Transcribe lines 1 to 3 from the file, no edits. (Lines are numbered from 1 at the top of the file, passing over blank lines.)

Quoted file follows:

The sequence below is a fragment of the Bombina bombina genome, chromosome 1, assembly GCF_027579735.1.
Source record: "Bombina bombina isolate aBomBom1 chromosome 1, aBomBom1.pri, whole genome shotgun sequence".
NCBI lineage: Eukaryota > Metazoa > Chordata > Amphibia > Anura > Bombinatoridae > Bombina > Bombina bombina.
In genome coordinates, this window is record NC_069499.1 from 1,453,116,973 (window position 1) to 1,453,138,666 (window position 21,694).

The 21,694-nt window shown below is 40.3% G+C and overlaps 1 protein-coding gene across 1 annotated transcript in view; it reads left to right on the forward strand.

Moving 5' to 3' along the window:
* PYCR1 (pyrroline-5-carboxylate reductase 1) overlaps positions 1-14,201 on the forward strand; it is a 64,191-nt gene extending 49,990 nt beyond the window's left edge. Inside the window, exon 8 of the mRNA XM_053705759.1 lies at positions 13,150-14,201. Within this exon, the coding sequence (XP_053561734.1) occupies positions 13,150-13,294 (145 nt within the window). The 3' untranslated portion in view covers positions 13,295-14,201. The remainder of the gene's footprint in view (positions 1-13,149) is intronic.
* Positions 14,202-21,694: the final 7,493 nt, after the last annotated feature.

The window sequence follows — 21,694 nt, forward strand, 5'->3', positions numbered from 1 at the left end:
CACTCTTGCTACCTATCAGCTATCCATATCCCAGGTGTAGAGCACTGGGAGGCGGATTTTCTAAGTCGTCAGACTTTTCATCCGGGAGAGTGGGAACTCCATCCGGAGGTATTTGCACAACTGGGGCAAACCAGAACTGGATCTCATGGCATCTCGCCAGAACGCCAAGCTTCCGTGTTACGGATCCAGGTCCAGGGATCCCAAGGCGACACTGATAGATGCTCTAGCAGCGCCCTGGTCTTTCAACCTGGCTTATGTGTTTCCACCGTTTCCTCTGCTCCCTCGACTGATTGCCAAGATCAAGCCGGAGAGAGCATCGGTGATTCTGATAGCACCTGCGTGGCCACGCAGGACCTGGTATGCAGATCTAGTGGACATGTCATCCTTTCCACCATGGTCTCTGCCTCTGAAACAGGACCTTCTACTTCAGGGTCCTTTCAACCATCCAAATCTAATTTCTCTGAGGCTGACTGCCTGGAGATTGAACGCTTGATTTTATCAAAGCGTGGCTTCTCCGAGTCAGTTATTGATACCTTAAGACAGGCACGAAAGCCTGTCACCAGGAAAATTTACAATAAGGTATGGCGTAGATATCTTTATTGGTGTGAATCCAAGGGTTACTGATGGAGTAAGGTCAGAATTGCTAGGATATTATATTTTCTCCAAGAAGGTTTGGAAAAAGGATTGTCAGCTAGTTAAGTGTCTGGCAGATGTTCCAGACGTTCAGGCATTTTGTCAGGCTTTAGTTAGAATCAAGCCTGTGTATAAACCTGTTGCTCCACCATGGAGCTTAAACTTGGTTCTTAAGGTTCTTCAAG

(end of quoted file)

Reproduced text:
The sequence below is a fragment of the Bombina bombina genome, chromosome 1, assembly GCF_027579735.1.
Source record: "Bombina bombina isolate aBomBom1 chromosome 1, aBomBom1.pri, whole genome shotgun sequence".
NCBI lineage: Eukaryota > Metazoa > Chordata > Amphibia > Anura > Bombinatoridae > Bombina > Bombina bombina.